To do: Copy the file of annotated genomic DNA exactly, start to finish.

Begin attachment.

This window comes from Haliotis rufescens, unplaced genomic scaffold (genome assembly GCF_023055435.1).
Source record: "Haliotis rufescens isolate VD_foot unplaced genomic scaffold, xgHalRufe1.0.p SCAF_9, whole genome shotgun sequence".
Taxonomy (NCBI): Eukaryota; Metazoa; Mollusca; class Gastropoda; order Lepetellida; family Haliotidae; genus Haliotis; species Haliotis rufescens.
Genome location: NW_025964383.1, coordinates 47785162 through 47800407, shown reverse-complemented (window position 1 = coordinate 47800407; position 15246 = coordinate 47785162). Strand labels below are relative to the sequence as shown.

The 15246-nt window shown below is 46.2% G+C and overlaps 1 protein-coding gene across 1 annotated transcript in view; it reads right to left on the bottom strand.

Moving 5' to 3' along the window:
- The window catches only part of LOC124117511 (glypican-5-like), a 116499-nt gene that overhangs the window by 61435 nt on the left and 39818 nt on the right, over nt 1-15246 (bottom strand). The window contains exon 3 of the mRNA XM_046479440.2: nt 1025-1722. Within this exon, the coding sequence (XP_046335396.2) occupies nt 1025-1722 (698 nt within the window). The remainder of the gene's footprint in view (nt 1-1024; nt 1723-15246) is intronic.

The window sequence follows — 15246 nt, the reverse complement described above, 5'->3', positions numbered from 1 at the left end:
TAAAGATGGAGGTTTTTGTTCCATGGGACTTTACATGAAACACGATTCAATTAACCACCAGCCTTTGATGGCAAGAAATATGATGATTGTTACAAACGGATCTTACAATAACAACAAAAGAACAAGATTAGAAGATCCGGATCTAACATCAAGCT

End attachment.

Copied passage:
This window comes from Haliotis rufescens, unplaced genomic scaffold (genome assembly GCF_023055435.1).
Source record: "Haliotis rufescens isolate VD_foot unplaced genomic scaffold, xgHalRufe1.0.p SCAF_9, whole genome shotgun sequence".
Taxonomy (NCBI): Eukaryota; Metazoa; Mollusca; class Gastropoda; order Lepetellida; family Haliotidae; genus Haliotis; species Haliotis rufescens.
Genome location: NW_025964383.1, coordinates 47785162 through 47800407, shown reverse-complemented (window position 1 = coordinate 47800407; position 15246 = coordinate 47785162). Strand labels below are relative to the sequence as shown.

The 15246-nt window shown below is 46.2% G+C and overlaps 1 protein-coding gene across 1 annotated transcript in view; it reads right to left on the bottom strand.

Moving 5' to 3' along the window:
- The window catches only part of LOC124117511 (glypican-5-like), a 116499-nt gene that overhangs the window by 61435 nt on the left and 39818 nt on the right, over nt 1-15246 (bottom strand). The window contains exon 3 of the mRNA XM_046479440.2: nt 1025-1722. Within this exon, the coding sequence (XP_046335396.2) occupies nt 1025-1722 (698 nt within the window). The remainder of the gene's footprint in view (nt 1-1024; nt 1723-15246) is intronic.

The window sequence follows — 15246 nt, the reverse complement described above, 5'->3', positions numbered from 1 at the left end:
TAAAGATGGAGGTTTTTGTTCCATGGGACTTTACATGAAACACGATTCAATTAACCACCAGCCTTTGATGGCAAGAAATATGATGATTGTTACAAACGGATCTTACAATAACAACAAAAGAACAAGATTAGAAGATCCGGATCTAACATCAAGCT